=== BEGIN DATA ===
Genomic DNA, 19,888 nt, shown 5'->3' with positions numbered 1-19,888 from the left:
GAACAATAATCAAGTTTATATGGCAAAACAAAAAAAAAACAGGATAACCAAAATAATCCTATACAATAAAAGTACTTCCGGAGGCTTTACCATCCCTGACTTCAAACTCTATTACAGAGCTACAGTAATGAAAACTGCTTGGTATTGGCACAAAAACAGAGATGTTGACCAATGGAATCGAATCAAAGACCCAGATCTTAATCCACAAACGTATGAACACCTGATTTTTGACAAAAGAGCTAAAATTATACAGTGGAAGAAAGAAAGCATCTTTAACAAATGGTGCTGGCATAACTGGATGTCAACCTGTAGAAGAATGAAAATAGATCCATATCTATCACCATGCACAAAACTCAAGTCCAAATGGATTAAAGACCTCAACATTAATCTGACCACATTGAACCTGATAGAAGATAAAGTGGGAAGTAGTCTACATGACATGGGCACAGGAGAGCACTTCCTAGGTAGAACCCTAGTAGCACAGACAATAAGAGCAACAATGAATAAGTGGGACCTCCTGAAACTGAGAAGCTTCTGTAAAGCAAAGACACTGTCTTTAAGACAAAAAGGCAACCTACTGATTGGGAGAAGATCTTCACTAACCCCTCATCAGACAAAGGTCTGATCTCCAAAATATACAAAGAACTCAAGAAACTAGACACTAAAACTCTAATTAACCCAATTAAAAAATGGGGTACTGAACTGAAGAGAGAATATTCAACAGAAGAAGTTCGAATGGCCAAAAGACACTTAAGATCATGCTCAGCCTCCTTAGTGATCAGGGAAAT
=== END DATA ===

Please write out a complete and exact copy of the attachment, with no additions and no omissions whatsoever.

Genomic DNA, 19,888 nt, shown 5'->3' with positions numbered 1-19,888 from the left:
GAACAATAATCAAGTTTATATGGCAAAACAAAAAAAAAACAGGATAACCAAAATAATCCTATACAATAAAAGTACTTCCGGAGGCTTTACCATCCCTGACTTCAAACTCTATTACAGAGCTACAGTAATGAAAACTGCTTGGTATTGGCACAAAAACAGAGATGTTGACCAATGGAATCGAATCAAAGACCCAGATCTTAATCCACAAACGTATGAACACCTGATTTTTGACAAAAGAGCTAAAATTATACAGTGGAAGAAAGAAAGCATCTTTAACAAATGGTGCTGGCATAACTGGATGTCAACCTGTAGAAGAATGAAAATAGATCCATATCTATCACCATGCACAAAACTCAAGTCCAAATGGATTAAAGACCTCAACATTAATCTGACCACATTGAACCTGATAGAAGATAAAGTGGGAAGTAGTCTACATGACATGGGCACAGGAGAGCACTTCCTAGGTAGAACCCTAGTAGCACAGACAATAAGAGCAACAATGAATAAGTGGGACCTCCTGAAACTGAGAAGCTTCTGTAAAGCAAAGACACTGTCTTTAAGACAAAAAGGCAACCTACTGATTGGGAGAAGATCTTCACTAACCCCTCATCAGACAAAGGTCTGATCTCCAAAATATACAAAGAACTCAAGAAACTAGACACTAAAACTCTAATTAACCCAATTAAAAAATGGGGTACTGAACTGAAGAGAGAATATTCAACAGAAGAAGTTCGAATGGCCAAAAGACACTTAAGATCATGCTCAGCCTCCTTAGTGATCAGGGAAAT